The benefit (and problem) with O365 rapid updating
(Ouch, 2 years of being blog-dark. Guess I’m finally doing some interesting project work again eh? )
When recently working with a customer to help migrate their users from on-prem SfB to OPCH (On Premises Call Handling) Cloud PBX we were working through what the deal was with Cloud PBX voicemail / Azure voicemail / Exchange UM Online (This will be another post if I can maintain a bit of momentum!). Without going into all the details here we concluded that you needed to UM enable the user in O365 just so that Outlook and associated devices would identify the received “voicemail” as a voicemail & not just an email with an MP3 attachment.
So far so straight forwardish until last week when a client noticed they were getting some intermittent results back from the UM enablement PowerShell Cmdlet. It only occurred for a couple of users & there wasn’t much info to go on so we suggested that if the problem persisted building in a sleep to the script in case it was a replication type issue. Fast forward to yesterday when I got an IM from a colleague asking if I’d had any issues with the Get-CSOnlineUMDialPlan Cmdlet as he was getting a “not valid” error when trying to run some scripts. As I swapped screens to login to our test tenant and take a look I spotted this floating passed in my twitter feed – http://realtimeuc.com/2017/02/dude-wheres-my-csonlineum-cmdlets/. So it looks like MS have removed the Cmdlets to do with UM.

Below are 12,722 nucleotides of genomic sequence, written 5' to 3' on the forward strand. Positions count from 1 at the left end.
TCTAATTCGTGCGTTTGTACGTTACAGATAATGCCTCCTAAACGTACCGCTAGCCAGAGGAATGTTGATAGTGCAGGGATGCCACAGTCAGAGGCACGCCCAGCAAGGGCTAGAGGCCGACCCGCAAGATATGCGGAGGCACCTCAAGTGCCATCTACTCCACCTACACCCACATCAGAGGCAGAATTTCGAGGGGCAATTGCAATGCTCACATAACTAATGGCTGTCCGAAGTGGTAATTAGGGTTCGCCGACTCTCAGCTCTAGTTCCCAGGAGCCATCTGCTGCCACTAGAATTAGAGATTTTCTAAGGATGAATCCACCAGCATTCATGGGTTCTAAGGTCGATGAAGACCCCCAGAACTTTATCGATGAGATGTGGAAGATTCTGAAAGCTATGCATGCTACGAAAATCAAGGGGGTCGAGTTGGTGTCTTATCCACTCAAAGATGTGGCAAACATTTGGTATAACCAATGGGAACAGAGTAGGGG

Ok so I’m sure MS have a good reason for them to have been removed (although I’ll admit that wasn’t my first thought!) but where does that leave us for updating any process or deployment scripts? From a post in Tech Community Jamie confirmed that MS have updated the back-end process to auto-configure more of the user setup process so that admins don’t need to worry about it.
Now don’t get my wrong I’m all for improvement & the continuous update cycle but this does present a bit of a problem. Firstly this change doesn’t seem to have been communicated in advance, or at all officially, anywhere (it’s not on the O365 roadmap that I can see) and secondly you now have a mix of documentation where some don’t reference the Cmdlets and others that do (see OPCH setup information vs CCE information). Which leads me to another gripe that Technet articles, while they do contain a last updated timestamp, do not seem to track changes or let you view what was edited or updated.
From a consulting point of view these things make it really tricky to be the voice of authority to the customer when stuff is constantly updating & the process you outline and explain to people suddenly doesn’t work any more!
How could this stuff be fixed? I recon it comes down to communication channels & having one reliable place to go to as the authoritative source for changes & updates as well letting Technet show a version history to track what was updated & why. Something similar to Wikipedia would probably work here.
On the other hand if they don’t fix this stuff then what would I have to blog about